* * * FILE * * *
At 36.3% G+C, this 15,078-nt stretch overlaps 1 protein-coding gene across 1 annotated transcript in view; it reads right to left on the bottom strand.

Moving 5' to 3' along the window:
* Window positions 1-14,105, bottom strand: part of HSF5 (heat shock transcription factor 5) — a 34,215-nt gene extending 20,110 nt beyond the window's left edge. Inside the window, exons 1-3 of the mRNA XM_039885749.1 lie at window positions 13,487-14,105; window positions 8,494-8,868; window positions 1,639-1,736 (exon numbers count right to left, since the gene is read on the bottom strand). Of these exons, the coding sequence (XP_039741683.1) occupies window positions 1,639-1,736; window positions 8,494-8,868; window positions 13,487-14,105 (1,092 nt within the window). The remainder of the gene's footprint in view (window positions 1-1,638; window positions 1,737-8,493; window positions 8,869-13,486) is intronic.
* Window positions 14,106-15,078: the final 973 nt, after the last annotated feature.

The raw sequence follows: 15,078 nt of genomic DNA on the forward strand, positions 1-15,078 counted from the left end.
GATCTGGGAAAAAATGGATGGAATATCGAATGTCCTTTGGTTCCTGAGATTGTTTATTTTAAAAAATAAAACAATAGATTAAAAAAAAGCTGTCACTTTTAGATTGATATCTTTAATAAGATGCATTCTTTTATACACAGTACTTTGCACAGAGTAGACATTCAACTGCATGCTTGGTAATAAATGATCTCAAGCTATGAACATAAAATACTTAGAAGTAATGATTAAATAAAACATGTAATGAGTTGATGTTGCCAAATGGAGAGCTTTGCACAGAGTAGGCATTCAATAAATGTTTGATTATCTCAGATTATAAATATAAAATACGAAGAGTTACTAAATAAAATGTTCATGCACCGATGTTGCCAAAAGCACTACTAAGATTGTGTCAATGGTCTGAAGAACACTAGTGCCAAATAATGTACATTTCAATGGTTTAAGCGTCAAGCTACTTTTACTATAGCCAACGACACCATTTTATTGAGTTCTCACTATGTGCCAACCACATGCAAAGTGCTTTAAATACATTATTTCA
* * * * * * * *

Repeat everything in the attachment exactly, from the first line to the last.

At 36.3% G+C, this 15,078-nt stretch overlaps 1 protein-coding gene across 1 annotated transcript in view; it reads right to left on the bottom strand.

Moving 5' to 3' along the window:
* Window positions 1-14,105, bottom strand: part of HSF5 (heat shock transcription factor 5) — a 34,215-nt gene extending 20,110 nt beyond the window's left edge. Inside the window, exons 1-3 of the mRNA XM_039885749.1 lie at window positions 13,487-14,105; window positions 8,494-8,868; window positions 1,639-1,736 (exon numbers count right to left, since the gene is read on the bottom strand). Of these exons, the coding sequence (XP_039741683.1) occupies window positions 1,639-1,736; window positions 8,494-8,868; window positions 13,487-14,105 (1,092 nt within the window). The remainder of the gene's footprint in view (window positions 1-1,638; window positions 1,737-8,493; window positions 8,869-13,486) is intronic.
* Window positions 14,106-15,078: the final 973 nt, after the last annotated feature.

The raw sequence follows: 15,078 nt of genomic DNA on the forward strand, positions 1-15,078 counted from the left end.
GATCTGGGAAAAAATGGATGGAATATCGAATGTCCTTTGGTTCCTGAGATTGTTTATTTTAAAAAATAAAACAATAGATTAAAAAAAAGCTGTCACTTTTAGATTGATATCTTTAATAAGATGCATTCTTTTATACACAGTACTTTGCACAGAGTAGACATTCAACTGCATGCTTGGTAATAAATGATCTCAAGCTATGAACATAAAATACTTAGAAGTAATGATTAAATAAAACATGTAATGAGTTGATGTTGCCAAATGGAGAGCTTTGCACAGAGTAGGCATTCAATAAATGTTTGATTATCTCAGATTATAAATATAAAATACGAAGAGTTACTAAATAAAATGTTCATGCACCGATGTTGCCAAAAGCACTACTAAGATTGTGTCAATGGTCTGAAGAACACTAGTGCCAAATAATGTACATTTCAATGGTTTAAGCGTCAAGCTACTTTTACTATAGCCAACGACACCATTTTATTGAGTTCTCACTATGTGCCAACCACATGCAAAGTGCTTTAAATACATTATTTCA